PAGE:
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Do Diabetics Be..

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Diabetes mellitus (DM) is a common disease associated with significant morbidity and mortality. There are many management strategies for controlling diabetes to prevent complications and to preserve and extend quality of life. Management is usually focused on pharmacotherapy targeted at decreasing hyperglycemia, blood pressure and hyperlipidemia. However, focusing on the patient’s lifestyle habits (including physical activity) is another important method for managing DM.1 Physical activity, such as 150 minutes a week of moderate to intense aerobic exercise, is recommended to prevent the macrovascular and microvascular complications of the disease.1,2 The American Diabetes Association states that regular physical activity can help decrease glucose, blood pressure, and triglycerides, while increasing HDL. It also decreases the risk of heart attack and stroke and strengthens the muscles in the heart.3 Overall, engaging in physical activity can decrease the risk of cardiovascular disease (CVD). Since diabetics are at risk for CVD and physical activity can help improve glucose and other cardiovascular risk factors, it is important to consider incorporating exercise into daily routines of diabetics. Previous studies have shown that exercise may help improve glycemic control and decrease CVD and total mortality, but more conclusive evidence was needed.1

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Sluik and colleagues performed a prospective analysis and conducted a meta-analysis regarding the impact of physical activity on mortality. The prospective portion of the study was a cohort of the European Prospective Investigation into Cancer and Nutrition (EPIC) trial, which is an ongoing study consisting of 519,978 patients aged 35-70 years located across 23 centers in 10 countries in Europe. This cohort used 6412 EPIC participants who had DM at baseline (either Type 1 or 2). Patients were excluded if they had no data for follow-up on physical activity or vital status or had implausible energy intake. A total of 5859 patients remained after exclusion. The objective was to investigate whether physical activity (total, leisure-time and walking) was associated with CVD and total mortality. A questionnaire was sent by mail to each participant concerning time and amount of physical activity over the past year. Physical activity evaluated included occupational, leisure-time (e.g., walking, gardening, housework), and recreational activities. Also, information concerning medications, diet, alcohol consumption, weight, height, blood pressure, HgA1C, smoking habits, education level, and histories of myocardial infarction, stroke, and cancer were gathered for further analysis. Based on the questionnaire individuals were placed in one of four categories for physical activity: inactive (e.g., sedentary job and no recreational activity), moderately inactive, moderately active, and active (e.g., sedentary job with > 1 hour of recreational activity per day, standing or a physical job and some recreational activity, or a heavy manual job). The meta-analysis portion of the study consisted of a literature search of MEDLINE for physical activity studies. Of the initial 4344 studies, twelve of these were included in this meta-analysis.1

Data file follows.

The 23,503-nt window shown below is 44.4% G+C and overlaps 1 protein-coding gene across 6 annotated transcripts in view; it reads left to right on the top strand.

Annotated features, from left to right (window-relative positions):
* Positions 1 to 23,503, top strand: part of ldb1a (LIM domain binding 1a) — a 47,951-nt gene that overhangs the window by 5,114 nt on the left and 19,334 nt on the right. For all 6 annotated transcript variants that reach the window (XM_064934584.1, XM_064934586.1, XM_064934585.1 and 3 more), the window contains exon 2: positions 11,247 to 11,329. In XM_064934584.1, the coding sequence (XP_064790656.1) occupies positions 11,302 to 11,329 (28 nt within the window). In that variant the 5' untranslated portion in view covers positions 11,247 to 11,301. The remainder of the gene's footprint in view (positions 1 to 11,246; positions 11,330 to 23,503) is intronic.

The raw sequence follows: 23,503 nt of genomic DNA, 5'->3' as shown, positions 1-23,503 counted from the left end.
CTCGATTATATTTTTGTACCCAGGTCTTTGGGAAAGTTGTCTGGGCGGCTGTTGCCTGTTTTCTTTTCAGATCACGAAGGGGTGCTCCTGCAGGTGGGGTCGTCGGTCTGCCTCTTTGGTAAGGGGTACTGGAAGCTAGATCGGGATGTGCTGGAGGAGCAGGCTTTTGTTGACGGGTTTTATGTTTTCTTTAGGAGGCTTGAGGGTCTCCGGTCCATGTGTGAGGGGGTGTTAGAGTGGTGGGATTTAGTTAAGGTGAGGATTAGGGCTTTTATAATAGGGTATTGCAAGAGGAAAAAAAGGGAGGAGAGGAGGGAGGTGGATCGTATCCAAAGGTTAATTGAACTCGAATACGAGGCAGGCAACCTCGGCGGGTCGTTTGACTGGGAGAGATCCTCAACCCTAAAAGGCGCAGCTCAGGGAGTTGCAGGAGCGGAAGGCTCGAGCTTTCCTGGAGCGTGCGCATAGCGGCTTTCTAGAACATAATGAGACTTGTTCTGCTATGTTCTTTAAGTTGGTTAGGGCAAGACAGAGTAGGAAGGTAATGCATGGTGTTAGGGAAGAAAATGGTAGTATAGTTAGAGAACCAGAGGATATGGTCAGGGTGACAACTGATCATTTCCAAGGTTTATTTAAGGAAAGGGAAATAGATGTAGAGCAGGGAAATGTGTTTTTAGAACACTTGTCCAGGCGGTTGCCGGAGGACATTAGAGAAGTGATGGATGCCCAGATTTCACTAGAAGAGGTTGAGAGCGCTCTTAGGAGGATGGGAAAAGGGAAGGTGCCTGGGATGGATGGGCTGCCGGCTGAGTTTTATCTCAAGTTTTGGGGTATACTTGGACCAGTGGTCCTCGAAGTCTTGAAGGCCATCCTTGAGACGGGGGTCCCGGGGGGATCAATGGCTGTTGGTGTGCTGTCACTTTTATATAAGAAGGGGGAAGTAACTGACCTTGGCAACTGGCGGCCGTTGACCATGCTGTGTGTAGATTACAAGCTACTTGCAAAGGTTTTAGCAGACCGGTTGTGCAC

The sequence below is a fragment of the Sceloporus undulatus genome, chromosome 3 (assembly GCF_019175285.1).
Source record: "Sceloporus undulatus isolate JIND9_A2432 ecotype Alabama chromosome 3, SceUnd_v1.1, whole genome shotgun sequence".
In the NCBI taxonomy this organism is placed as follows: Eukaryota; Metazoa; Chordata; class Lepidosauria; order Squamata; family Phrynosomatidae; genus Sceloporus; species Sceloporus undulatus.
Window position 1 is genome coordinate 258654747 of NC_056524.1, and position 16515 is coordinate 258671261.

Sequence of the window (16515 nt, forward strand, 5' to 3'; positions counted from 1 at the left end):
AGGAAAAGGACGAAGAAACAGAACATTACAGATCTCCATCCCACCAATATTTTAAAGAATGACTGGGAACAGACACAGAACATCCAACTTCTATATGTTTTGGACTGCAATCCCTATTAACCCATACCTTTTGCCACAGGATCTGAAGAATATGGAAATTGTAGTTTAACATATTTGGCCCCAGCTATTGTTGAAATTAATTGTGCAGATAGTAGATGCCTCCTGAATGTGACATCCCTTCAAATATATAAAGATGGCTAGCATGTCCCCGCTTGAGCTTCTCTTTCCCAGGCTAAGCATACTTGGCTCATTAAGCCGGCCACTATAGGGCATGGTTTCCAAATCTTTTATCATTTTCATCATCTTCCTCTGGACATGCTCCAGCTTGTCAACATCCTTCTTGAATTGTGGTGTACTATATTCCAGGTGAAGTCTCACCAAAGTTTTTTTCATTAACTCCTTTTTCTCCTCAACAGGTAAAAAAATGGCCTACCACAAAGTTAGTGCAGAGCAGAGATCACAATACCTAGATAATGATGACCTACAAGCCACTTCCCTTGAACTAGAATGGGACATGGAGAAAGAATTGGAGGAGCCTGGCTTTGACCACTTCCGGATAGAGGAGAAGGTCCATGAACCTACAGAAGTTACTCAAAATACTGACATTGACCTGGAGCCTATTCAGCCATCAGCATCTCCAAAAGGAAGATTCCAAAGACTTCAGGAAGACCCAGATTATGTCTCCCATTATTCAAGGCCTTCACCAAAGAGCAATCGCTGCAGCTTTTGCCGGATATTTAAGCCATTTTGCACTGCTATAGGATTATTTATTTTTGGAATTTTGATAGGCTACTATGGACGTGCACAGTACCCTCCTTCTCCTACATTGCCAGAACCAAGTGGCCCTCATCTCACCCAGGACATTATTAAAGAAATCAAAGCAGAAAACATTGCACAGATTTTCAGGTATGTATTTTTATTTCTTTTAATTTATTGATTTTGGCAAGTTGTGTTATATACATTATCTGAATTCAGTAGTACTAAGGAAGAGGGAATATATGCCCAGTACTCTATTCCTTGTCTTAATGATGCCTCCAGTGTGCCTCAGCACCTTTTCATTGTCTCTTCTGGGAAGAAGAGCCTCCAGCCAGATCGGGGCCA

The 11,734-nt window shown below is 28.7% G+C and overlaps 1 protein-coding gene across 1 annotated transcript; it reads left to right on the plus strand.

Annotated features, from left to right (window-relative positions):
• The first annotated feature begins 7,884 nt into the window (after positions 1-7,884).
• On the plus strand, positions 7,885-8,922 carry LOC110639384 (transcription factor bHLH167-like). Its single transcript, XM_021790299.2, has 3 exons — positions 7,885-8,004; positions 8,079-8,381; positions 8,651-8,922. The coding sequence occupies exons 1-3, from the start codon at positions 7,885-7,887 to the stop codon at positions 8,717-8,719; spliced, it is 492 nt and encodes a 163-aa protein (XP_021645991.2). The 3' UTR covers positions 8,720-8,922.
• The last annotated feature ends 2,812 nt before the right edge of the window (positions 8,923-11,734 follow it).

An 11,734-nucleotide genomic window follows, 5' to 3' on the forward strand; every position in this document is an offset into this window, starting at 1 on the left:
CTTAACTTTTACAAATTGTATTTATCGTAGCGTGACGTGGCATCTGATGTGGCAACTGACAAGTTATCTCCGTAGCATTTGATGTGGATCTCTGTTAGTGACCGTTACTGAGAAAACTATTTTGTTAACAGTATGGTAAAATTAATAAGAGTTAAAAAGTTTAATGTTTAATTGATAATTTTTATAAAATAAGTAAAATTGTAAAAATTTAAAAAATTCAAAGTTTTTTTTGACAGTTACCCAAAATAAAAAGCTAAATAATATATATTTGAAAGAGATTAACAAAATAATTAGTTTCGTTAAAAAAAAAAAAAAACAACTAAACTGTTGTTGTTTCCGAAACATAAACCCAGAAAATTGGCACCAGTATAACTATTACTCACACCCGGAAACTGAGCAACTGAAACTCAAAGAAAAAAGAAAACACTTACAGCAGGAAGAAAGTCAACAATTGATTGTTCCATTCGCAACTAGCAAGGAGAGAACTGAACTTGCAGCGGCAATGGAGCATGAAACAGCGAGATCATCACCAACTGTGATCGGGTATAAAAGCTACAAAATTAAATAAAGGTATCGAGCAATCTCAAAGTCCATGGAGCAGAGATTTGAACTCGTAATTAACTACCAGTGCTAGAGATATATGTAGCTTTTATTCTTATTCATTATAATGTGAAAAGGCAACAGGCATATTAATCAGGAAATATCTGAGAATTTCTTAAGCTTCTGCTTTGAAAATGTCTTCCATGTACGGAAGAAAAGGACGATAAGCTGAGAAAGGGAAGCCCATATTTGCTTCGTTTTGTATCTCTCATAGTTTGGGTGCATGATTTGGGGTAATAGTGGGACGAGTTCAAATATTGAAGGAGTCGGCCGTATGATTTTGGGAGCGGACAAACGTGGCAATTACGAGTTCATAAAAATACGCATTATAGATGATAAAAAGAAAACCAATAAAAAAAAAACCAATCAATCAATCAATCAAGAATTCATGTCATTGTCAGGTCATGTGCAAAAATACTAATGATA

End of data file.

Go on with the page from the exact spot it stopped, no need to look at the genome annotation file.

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In the prospective study between the four activity categories, the average age ranged from 56.6 to 58.5 years, average HbA1C was 8.1 to 8.3%, and ...

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